With his sensitive handling of hollow-core doors and commercial carpet, Gedi Sibony is one of several young Biennial artists doing exciting things with sculpture. “I have a family history with these materials; my father was a contractor,” says the 32-year-old New Yorker. His playful transformations of crude elements—like foam insulation surrounded by silver-painted twigs—have led critics to compare him to Richard Tuttle, though he’s also inspired by Bruce Nauman’s early sculptures and Rauschenberg’s Combines. In 2004, Sibony made his solo debut at the Lower East Side gallery Canada; since then, he’s made ArtReview’s list of top emerging artists and turned up in group shows all over town. “He has an eloquence in his economy of means that is really exceptional, especially in New York, where there is a lot more bombastic work,” says SculptureCenter curator Anthony Huberman.

Like some bizarre hybrid Of Lucky and Mother Jones, Josephine Meckseper’s installations place protest imagery and artifacts into mock magalog layouts and boutique displays. In her recent show at Elizabeth Dee Gallery, Constructivist manifestos mingled with Palestinian head scarves and homemade Super-8 footage of the September 2005 antiwar rally in Washington. “Her work dovetails with a renewed interest in art that’s made politically, as opposed to political art,” says White Columns director Matthew Higgs. The 41-year-old German-born artist, who’s currently preparing a large-scale installation for the Museum of Contemporary Art in Léon, Spain, says she’s neither an activist nor a detached observer at the demonstrations she films. “I’m an artist and documentarian. It’s a reflective role—active but not ideological.”

TRISHA DONNELLY, conceptual/performance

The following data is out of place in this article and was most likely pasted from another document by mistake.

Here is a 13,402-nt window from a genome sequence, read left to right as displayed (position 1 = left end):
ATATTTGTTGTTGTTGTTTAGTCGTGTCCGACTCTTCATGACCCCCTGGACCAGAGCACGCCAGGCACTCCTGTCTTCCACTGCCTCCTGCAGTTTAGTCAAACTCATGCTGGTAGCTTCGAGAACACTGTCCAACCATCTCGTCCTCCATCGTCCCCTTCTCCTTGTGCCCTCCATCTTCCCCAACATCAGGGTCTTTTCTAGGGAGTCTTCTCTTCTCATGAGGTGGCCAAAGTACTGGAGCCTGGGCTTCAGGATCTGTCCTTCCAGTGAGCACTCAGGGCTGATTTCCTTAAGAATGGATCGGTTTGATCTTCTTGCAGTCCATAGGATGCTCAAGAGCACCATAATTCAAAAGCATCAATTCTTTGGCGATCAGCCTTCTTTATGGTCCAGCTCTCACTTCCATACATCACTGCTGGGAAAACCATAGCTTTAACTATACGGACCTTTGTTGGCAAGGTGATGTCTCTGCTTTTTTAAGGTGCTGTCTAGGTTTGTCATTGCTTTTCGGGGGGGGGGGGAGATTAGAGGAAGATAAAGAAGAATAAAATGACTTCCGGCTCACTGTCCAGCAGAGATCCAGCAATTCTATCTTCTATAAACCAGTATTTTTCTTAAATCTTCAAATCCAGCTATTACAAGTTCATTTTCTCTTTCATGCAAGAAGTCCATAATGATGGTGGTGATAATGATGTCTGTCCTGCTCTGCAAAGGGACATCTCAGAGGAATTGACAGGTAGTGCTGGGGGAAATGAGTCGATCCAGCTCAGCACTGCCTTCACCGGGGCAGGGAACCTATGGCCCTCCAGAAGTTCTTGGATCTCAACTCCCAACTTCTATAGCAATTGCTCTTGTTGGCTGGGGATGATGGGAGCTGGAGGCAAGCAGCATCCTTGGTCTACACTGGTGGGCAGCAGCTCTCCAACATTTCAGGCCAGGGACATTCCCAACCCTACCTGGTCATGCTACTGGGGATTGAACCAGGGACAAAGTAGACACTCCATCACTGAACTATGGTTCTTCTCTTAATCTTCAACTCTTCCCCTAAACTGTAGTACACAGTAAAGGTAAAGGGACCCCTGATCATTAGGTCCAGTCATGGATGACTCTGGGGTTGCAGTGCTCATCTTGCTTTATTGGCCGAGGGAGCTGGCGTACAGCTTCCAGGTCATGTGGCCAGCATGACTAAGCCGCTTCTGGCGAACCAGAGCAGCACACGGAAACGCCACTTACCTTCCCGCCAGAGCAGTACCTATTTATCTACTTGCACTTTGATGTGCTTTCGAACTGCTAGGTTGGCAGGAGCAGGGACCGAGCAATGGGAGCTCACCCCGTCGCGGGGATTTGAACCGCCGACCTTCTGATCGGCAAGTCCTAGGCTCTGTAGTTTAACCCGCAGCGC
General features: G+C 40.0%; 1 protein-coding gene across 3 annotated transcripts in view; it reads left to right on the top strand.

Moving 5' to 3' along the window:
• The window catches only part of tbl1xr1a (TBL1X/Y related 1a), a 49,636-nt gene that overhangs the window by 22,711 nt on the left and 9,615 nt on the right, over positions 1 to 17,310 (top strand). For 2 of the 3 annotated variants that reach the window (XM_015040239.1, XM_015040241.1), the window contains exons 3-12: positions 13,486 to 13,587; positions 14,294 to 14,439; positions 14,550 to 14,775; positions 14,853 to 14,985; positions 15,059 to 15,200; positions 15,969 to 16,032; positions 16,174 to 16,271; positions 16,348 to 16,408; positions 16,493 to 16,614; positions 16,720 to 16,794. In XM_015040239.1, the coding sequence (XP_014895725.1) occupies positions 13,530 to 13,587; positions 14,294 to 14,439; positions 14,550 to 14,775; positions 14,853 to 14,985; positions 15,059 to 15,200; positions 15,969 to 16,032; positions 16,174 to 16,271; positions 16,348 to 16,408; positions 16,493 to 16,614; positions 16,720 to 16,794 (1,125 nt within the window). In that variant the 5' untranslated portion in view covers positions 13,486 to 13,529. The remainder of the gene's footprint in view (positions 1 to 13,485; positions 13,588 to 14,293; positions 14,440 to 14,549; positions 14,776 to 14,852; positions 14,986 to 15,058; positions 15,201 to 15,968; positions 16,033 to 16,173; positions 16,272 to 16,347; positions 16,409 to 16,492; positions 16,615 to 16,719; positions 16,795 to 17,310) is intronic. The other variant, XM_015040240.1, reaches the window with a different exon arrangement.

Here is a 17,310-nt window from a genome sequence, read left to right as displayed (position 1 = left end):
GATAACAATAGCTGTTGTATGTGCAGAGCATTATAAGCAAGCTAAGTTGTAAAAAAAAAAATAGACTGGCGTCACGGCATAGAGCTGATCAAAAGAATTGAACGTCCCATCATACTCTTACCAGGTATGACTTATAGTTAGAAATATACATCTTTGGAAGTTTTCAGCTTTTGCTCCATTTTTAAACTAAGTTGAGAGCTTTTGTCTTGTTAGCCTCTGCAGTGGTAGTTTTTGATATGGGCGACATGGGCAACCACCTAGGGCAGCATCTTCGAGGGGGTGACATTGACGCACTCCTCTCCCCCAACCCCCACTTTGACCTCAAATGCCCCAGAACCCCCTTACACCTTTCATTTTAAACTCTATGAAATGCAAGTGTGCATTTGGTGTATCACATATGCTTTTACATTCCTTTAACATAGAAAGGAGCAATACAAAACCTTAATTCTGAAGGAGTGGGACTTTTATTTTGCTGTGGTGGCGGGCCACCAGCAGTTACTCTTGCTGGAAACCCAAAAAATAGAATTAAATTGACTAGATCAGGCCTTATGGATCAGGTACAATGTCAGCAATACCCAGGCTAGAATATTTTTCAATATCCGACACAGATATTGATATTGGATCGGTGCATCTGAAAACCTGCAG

Trisha Donnelly rode into the opening of her first New York show on horseback in a Napoleonic uniform, read a short declaration of surrender, and abruptly departed. In this and other demonstrations—involving rain dances, howling wolves, and exhortations to “stand against time”—the 31-year-old San Francisco artist has redefined the art experience as a fleeting moment of transcendence, with the artist as an elusive guide. Donnelly’s now-you-see-it-now-you-don’t approach hasn’t stopped curators from including her in their programs (the Carnegie International, the upcoming Berlin Biennial, etc.). “She really revived the ephemeral and the performative act,” says MoMA’s Klaus Biesenbach. On the Whitney’s fourth floor, listen carefully for Donnelly’s audio piece, which she describes as “a reversed sound … like the strange sound of the tsunami, when the wave pulled back.”

LISA LAPINSKI, installation
A onetime philosophy student who’s willing to get her hands dirty, Lisa Lapinski makes elaborate sculptures that embody a kind of cognitive dissonance. Nightstand, a room-size construction debuting in the Biennial, implodes and reconfigures traditional Shaker furniture to suggest the frenzied, psychedelic outbursts of religious ecstasy found in Shaker gift drawings. The piece, her most ambitious project to date, took more than a year to complete; to acquire the skills necessary to build it out of walnut, Lapinski entered a woodworking program at a junior college outside L.A. “The retired engineers felt sorry for me, because it took me so long to catch on,” she says, laughing, “but I can build my own kitchen cabinets now.” It’s an unusually workmanlike approach for an artist whose solo shows, at Richard Telles in L.A., have referenced Rimbaud and Wittgenstein. Artforum critic Bruce Hainley credits the 38-year-old, who received a Guggenheim fellowship in 2004, with “providing new thought about what sculpture might be.”

ANTHONY BURDIN, performance
A self-described “recording artist” who typically goes on tour without getting out of his car (a 1973 Chevy Nova he’s lived in for years), Californian Anthony Burdin stole the show at the 2004 Frieze art fair with an unscheduled performance at dealer Michele Maccarone’s booth. In his videos, taken mostly from a car as he drives at high speed, Burdin sings along to Blue Öyster Cult and other classic rockers; live, he accompanies his artwork with drums, guitar, and vocals that have been described as “the wheezing of an asthmatic derelict.” Pop music may not be his calling—he programmed a radio station in the nineties, though he never did a broadcast—but with back-to-back shows at the Whitney and the Berlin Biennial, this voodoo child (who won’t reveal his age or sit for portraits) seems poised to make it as an art star. White Columns director Matthew Higgs calls Burdin “one of the most interesting maverick artists working anywhere in the world—his work is so dark and gothic, yet it’s made under the clear blue skies of California.”

Ready to Watch